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Effects of Midazolam and Midazolam-Butorphanol on Gastrointestinal Transit Time and Motility in Cockatiels (Nymphicus hollandicus)
- Martel, Anna, Mans, Christoph, Doss, Grayson A., Williams, Jackie M.
- Journal of avian medicine and surgery 2018 v.32 no.4 pp. 286-293
- birds, gastrointestinal system, gastrointestinal transit, mammals, medicine, morbidity, prospective studies, radiography, sedation, sedatives, stress response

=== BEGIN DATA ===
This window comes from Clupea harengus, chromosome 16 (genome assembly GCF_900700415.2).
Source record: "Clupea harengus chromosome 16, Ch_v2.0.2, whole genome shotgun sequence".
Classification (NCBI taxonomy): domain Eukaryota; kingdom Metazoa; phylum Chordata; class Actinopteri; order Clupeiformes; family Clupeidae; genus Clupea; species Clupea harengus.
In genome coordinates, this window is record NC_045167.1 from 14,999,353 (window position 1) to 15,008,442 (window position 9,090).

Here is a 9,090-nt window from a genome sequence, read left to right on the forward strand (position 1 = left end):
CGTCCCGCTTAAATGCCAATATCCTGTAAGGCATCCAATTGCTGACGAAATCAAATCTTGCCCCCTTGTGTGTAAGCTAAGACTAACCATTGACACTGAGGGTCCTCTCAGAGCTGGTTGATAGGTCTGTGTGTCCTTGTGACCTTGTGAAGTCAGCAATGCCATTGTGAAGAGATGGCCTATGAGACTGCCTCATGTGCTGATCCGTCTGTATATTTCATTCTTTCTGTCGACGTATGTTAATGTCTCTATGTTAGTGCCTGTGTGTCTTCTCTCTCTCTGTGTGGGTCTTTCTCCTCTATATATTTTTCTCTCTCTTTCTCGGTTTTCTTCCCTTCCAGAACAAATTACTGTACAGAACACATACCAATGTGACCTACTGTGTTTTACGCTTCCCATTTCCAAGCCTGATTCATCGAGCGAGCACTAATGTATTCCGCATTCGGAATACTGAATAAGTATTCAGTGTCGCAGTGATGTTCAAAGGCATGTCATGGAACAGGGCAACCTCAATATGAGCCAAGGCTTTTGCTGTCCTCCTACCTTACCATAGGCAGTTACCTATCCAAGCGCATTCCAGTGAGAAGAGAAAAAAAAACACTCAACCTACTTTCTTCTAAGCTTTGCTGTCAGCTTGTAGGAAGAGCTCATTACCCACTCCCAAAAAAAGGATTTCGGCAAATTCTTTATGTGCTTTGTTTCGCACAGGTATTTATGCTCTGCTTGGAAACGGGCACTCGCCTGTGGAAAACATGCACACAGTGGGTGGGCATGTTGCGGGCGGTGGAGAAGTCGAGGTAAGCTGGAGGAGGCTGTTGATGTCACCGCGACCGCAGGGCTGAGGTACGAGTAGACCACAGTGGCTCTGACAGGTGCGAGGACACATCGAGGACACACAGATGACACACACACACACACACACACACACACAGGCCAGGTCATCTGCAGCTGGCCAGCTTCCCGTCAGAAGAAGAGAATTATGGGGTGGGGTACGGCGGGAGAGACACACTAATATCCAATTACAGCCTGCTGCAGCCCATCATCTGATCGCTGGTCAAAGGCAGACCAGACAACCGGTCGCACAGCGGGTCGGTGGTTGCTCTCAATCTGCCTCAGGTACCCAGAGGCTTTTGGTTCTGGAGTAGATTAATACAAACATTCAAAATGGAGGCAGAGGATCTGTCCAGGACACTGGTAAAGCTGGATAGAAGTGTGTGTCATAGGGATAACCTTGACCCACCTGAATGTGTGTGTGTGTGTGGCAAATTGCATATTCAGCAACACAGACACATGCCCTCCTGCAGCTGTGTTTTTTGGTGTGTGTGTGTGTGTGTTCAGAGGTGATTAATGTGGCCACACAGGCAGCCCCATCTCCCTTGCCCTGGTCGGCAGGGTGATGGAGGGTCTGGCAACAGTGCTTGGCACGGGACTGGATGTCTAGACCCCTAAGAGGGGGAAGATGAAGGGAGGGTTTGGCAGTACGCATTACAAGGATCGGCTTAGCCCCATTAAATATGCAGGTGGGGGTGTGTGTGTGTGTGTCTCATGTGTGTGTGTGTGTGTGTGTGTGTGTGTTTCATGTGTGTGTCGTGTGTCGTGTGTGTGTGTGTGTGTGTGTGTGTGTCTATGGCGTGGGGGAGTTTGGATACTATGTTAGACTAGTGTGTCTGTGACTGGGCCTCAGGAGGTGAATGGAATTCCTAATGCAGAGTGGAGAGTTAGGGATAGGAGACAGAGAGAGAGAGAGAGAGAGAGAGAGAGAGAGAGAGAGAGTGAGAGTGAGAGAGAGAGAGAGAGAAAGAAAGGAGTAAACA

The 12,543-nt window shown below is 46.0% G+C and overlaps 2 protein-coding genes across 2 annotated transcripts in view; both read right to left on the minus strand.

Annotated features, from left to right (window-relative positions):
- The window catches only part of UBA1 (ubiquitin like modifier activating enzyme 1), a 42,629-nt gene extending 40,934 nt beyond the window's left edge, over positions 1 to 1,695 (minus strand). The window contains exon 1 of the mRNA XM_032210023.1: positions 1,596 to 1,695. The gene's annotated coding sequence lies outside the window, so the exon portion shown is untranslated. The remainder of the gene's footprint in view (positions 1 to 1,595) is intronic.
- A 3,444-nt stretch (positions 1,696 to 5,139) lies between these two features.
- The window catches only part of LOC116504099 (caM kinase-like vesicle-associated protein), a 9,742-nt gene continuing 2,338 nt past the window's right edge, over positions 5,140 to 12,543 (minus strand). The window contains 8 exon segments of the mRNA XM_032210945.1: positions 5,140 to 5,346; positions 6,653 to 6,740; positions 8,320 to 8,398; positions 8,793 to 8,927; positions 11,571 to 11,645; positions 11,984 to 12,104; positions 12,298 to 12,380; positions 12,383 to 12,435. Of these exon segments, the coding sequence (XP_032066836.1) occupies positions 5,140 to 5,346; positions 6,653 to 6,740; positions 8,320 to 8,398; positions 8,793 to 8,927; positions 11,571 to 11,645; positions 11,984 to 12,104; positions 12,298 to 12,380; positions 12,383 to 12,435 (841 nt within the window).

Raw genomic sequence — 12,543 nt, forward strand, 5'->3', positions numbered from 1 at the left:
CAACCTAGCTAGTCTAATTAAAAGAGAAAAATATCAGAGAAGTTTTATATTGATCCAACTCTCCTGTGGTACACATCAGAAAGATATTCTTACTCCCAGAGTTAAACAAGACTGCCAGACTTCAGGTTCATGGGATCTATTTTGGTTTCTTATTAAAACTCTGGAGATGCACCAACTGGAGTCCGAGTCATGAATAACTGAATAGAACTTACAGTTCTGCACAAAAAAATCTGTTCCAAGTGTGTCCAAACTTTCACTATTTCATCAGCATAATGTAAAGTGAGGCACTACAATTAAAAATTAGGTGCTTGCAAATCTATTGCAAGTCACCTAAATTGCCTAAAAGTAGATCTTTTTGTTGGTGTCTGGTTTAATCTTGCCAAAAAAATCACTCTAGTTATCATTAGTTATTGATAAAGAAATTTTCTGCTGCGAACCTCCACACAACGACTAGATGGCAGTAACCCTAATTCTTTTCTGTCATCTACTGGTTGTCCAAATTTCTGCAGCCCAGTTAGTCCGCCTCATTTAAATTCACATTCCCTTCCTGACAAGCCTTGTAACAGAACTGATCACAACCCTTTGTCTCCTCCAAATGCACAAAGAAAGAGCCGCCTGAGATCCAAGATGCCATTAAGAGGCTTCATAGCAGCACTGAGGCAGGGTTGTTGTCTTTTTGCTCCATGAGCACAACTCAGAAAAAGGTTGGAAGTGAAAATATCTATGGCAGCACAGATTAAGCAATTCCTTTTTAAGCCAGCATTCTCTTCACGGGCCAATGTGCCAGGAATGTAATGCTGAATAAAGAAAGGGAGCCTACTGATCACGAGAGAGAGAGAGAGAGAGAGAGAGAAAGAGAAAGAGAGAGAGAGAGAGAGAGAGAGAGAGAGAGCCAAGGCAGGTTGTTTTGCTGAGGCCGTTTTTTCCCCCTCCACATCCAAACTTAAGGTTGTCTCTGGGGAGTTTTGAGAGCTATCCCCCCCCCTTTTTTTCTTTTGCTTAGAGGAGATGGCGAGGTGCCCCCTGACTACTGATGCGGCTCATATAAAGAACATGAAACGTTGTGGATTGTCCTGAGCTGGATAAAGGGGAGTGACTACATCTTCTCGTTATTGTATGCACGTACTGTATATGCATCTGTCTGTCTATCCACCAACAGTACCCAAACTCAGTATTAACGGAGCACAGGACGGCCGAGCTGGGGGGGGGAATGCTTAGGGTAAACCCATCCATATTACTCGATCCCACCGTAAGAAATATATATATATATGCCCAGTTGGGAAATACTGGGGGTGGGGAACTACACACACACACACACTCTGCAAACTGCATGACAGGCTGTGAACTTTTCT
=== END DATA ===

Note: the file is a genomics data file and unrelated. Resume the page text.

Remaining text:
- Positive contrast gastrointestinal (GI) studies are performed frequently in avian medicine to identify GI obstruction, luminal distension, and intracoelomic mass effects. However, repeated manual restraint and radiographic positioning may result in a stress-response and associated morbidity in birds, which can be attenuated by administration of sedative drugs. In mammals, many sedative drugs have been shown to affect GI transit times and motility. In this randomized, blinded, controlled prospective study, the effects of midazolam (M; 6 mg/kg IM) and midazolam-butorphanol (MB; 3 mg/kg each IM) on GI transit times were evaluated in 12 healthy cockatiels (Nymphicus hollandicus). Iohexol (20 mL/kg) was administered by crop gavage 15 minutes after induction of sedation, and fluoroscopic images were obtained at different time points. Both sedation protocols significantly affected GI transit times and motility, and the MB protocol had more pronounced effects. Overall median (range) GI transit times were 60 (30–120), 90 (30–120), and 120 (120–180) minutes for the control, M, and MB groups, respectively. Ventricular contractions were markedly reduced with both sedation protocols, while esophageal boluses were reduced only in the MB group. Visualization of the GI tract after iohexol administration was graded highest in the control group and poorest in the MB group. Our results show that commonly used sedative drugs have significant effects on GI transit time and motility in birds. Therefore, GI transit times obtained in sedated birds should not be compared to available reference transit times obtained from unsedated animals.